In the paternalistic model of doctor-patient communication, the physician (as a guardian) presents the patient with selected information. In deliberative or consumer model, the physician (as a friend or a teacher) provides the patient with all relevant information. In informative model, the physician (as an expert) provides all the available facts and considers the patient’s values for determining the treatments to be given. In the interpretive model, the physician is an adviser who informs the patient and the latter selects the intervention (Emanuel & Emanuel, 1992).

In Bulgaria, the paternalistic model of doctor-patient communication is very common. The doctor manifests his/her high social and educational status, s/he takes decisions and risks regarding patient’s health that are not discussed with the patient, s/he does not inform the patient about some alternative possibilities for therapy, s/he does not discuss the diagnosis and treatment, etc. (Eftimova, 2007). Some authors in other countries consider the paternalistic model of the doctor-patient relationship (patients play a fairly passive role and doctors made decisions for their patients) as the typical mode of medical practice for the period about thirty years ago. Now, this model seems to be replaced by a patients' rights consumerist model – the medical practice is seen as a service-oriented business with patients as consumers who will just take their business elsewhere if they are not satisfied. Another possibility is a collaborative model, which is grounded in mutual respect and trust between patients and doctors. Here, both participants are experts: doctors are medical experts and patients are personal experts. Doctors know about diseases and treatments, but patients know about themselves (Greenfield, 2001a). But this shared decision making is severely criticized, because doctors are experts whose knowledge and skills far outweighs that of people who seek their services, so it makes no sense to seek the advice of a professional and then not take it (Greenfield, 2001b).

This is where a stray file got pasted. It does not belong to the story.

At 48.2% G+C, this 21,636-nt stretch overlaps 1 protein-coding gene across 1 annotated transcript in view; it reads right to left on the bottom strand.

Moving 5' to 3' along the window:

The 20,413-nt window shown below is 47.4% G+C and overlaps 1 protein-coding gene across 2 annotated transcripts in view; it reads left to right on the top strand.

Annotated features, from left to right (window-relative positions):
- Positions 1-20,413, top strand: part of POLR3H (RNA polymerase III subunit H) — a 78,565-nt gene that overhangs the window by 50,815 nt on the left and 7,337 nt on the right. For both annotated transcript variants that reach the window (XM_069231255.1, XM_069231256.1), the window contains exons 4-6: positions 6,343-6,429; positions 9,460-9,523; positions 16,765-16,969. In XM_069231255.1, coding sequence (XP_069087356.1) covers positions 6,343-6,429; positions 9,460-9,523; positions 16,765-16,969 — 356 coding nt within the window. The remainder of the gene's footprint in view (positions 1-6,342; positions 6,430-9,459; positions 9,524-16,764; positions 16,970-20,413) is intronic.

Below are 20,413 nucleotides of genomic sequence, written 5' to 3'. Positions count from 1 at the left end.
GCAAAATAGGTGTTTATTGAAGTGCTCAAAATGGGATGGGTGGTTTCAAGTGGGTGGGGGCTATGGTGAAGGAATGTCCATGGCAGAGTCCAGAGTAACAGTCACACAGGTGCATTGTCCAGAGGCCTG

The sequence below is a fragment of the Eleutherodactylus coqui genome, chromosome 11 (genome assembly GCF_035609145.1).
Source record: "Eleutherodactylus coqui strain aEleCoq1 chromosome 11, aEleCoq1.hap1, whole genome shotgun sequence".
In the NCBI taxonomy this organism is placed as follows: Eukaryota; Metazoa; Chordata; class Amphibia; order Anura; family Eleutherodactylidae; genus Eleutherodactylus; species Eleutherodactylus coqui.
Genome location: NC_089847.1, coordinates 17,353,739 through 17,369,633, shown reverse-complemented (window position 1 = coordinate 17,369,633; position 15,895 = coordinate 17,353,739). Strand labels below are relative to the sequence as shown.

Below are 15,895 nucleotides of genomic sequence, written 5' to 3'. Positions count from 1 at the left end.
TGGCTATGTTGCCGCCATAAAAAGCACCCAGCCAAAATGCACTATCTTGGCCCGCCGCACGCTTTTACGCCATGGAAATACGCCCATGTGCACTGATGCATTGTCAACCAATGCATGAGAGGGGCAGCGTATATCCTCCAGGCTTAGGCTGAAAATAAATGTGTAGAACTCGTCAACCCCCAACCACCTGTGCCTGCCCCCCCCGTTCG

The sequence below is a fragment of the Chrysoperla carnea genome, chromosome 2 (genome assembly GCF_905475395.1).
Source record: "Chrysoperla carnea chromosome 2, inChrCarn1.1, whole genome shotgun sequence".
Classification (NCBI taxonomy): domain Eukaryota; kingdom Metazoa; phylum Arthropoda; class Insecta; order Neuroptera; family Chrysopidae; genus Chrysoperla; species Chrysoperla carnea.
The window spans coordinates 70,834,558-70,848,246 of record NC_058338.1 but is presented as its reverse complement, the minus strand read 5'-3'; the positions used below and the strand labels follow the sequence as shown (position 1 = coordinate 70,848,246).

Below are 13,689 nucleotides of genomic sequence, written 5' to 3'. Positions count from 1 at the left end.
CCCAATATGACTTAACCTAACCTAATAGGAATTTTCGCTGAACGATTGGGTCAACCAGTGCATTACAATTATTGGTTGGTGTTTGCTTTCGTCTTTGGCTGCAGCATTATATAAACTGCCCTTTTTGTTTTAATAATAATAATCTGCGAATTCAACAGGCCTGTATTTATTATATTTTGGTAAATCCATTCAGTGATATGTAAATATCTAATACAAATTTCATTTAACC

The efficacy of the doctor-patient relationship often is estimated by means of patient satisfaction (Ha & Longnecker, 2010, p. 9). In a limited way, current research focuses only on two parts (doctor and patient). Contrary to this general view, in the case of children and teenagers, there is also a third party, their parents and especially their mothers. Especially among mothers of chronically ill children there is an increased psychological morbidity, which takes the form of depression or anxiety (Eiser, 1997).

In Greek society mothers have a close relationship (longer and more frequent involvement) with their children (regardless of age) and demonstrate a fairly high level of intervention irrespective of educational background (Castan, Gallois, & Callan, 1985). In the same line it can be claimed that in the case of a possible health problem experienced by their children, they would not only be willing to play the role of the caregiver, but also adopt the role of a co-patient/client. So, there is a general claimed tendency for mothers (of younger chronically ill children, but possibly and of older ones with mild health problems in the context of larger Greek parenting patterns) (Theofanidis, 2012) to interact closely with doctors (present their children’s symptoms, discuss, ask questions etc.). The mothers could be considered as caregivers who supervise, assure transport for medical appointments, manage medications, etc. (Goodman, Rabow, & Folkman, 2007a, p. 53) and at the same time as caregivers coordinate communication with the medical team (Goodman, Rabow, & Folkman, 2007b, p. 18).